You see, for Nietzsche, faith become transfixed on ritual and ceremony above all else. Rather than fostering a connection with God, it became overly invested in the window dressings of worship itself. Enlightenment thinking and the growth of the scientific method had caused many to question the plausibility of God. This created a dilemma for the church. What was it to do? Faith had been stricken from God becoming faith for faith’s sake. It become a practice, a sequence of rituals and rules separate from any true connection to any God him or herself.
So how did we as a culture respond to this dying church? In Blake, we saw a man seeking a return to a true, simplistic religious faith. In Keats, we saw a different response. A substitution to a new religion. Fuck God. It’s all about them ladies. That’s my religion. Nietzsche also sought his own response to the death of God.
“Behold, I teach you the overman. The overman is the meaning of the earth.Let your will say: the overman shall be the meaning of the earth! I beseech you, my brothers, remain faithful to the earth, and do not believe those who speak to you of otherworldly hopes!”Friedrich Nietzsche, Thus Spoke Zarathustra,1883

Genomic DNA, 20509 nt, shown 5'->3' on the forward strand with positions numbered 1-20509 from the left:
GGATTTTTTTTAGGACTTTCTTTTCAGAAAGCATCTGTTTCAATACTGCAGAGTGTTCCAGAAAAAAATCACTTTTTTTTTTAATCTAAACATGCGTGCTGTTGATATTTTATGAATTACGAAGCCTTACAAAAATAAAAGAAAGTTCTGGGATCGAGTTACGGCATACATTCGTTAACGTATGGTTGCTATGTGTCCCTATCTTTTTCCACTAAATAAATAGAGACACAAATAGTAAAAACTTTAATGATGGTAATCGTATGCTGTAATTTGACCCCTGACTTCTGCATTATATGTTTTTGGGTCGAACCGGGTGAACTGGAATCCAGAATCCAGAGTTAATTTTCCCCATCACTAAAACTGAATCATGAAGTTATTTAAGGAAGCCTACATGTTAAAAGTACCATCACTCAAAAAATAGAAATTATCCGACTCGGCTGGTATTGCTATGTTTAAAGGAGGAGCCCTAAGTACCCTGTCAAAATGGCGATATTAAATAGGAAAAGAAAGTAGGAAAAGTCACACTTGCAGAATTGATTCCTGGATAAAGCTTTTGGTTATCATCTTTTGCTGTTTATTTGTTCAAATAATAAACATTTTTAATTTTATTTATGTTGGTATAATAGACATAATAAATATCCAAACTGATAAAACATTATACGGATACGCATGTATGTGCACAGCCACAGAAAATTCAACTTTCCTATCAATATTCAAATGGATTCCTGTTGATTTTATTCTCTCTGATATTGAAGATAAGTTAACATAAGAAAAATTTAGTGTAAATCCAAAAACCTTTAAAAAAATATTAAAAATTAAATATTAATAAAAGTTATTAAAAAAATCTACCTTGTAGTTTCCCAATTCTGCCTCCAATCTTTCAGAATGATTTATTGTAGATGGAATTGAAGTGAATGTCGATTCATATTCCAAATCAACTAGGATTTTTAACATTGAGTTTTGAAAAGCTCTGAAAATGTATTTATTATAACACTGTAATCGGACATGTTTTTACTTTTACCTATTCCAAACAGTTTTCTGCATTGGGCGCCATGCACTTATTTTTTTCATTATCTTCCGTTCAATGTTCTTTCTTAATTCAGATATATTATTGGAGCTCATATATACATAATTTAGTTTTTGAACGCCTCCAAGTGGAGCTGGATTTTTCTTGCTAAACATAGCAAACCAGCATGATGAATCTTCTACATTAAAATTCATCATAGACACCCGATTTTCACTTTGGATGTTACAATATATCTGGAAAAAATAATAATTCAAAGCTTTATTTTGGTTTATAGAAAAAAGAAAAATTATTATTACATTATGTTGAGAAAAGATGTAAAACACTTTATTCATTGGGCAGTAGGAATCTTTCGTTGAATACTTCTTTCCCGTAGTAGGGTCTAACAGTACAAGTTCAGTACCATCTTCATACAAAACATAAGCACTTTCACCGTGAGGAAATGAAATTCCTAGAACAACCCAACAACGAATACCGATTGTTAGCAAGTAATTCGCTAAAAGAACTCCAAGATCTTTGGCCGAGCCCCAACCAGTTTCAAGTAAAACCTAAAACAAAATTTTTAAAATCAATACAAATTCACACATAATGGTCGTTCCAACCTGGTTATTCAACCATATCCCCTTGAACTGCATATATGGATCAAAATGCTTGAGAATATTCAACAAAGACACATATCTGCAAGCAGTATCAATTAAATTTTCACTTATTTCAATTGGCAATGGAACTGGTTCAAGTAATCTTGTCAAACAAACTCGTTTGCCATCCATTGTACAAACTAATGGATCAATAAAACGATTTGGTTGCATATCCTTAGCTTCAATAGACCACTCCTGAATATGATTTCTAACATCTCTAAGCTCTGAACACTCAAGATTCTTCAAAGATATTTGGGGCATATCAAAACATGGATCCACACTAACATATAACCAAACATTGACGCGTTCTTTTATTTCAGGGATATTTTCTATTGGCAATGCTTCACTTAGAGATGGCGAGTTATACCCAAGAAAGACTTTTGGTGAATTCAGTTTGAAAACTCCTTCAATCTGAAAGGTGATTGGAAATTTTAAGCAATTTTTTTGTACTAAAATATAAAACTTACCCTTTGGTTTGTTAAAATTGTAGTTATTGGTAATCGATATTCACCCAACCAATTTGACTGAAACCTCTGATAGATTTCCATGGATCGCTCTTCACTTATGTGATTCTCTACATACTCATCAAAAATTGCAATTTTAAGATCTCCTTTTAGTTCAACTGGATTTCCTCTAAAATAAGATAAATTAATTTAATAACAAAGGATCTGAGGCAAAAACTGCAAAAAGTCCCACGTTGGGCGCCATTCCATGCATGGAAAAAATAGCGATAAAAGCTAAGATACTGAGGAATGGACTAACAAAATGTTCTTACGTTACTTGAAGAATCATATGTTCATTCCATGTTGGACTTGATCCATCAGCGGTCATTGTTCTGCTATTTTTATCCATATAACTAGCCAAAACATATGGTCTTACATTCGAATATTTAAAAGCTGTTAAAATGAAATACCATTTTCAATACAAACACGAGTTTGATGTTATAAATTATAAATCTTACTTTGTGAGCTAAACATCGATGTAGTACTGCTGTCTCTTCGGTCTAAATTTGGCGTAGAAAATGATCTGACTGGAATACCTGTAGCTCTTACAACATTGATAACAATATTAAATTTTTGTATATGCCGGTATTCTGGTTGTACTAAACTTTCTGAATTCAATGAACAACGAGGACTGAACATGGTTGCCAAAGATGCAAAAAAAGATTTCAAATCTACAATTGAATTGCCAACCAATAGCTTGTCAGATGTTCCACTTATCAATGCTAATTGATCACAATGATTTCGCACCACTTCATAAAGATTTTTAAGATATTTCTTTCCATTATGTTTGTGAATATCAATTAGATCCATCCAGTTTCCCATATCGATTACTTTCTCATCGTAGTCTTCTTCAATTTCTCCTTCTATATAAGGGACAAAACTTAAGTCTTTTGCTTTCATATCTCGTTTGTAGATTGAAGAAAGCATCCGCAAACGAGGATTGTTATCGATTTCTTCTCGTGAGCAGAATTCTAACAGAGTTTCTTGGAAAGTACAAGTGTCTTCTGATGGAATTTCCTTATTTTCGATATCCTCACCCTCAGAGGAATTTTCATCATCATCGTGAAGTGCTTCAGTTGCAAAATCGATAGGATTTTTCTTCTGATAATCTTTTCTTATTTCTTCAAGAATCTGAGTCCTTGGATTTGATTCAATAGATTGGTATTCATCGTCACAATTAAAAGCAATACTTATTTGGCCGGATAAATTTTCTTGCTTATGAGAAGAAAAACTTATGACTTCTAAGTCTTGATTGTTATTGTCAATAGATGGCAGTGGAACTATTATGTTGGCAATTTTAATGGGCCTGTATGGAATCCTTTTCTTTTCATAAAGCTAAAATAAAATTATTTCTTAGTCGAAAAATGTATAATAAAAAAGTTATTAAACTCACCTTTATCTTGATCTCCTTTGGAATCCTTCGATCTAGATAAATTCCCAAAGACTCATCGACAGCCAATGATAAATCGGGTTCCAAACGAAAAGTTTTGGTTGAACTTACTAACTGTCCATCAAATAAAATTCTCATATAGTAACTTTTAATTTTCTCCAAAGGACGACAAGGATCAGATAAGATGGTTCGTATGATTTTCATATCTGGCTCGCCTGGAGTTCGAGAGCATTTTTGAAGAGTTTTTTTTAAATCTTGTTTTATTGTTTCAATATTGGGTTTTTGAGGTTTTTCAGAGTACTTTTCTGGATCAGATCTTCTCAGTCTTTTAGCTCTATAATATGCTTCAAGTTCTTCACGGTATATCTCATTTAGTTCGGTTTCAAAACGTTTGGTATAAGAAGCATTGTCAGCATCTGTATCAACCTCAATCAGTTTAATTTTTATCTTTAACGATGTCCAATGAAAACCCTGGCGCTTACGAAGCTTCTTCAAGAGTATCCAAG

He created a new God. And that God was man above man. The man that overcomes him or herself. So yes, rather than doing away with a deity, he created a new one. We became the deities ourselves. It would seem, Gods are not something we can do without. There needs to be something there to replace them. The discourse was not if we actually need a God, but now they’re gone, whatever shall we do without them?
It seems so interesting to me, that once we had done away with one God, our society went about immediately building new ones. Be it love, Christianity or the Overman…
Humanity needs a religion.
So why is this?
In trying to come up with a reason behind this need for a religion, I find myself drawn to the writings of Sigmund Freud.
“Life, as we find it, is too hard for us; it brings us too many pains, disappointments and impossible tasks. In order to bear it we cannot dispense with palliative measures… There are perhaps three such measures: powerful deflections, which cause us to make light of our misery; substitutive satisfactions, which diminish it; and intoxicating substances, which make us insensible to it.”Sigmund Freud, Civilization and Discontents, 1930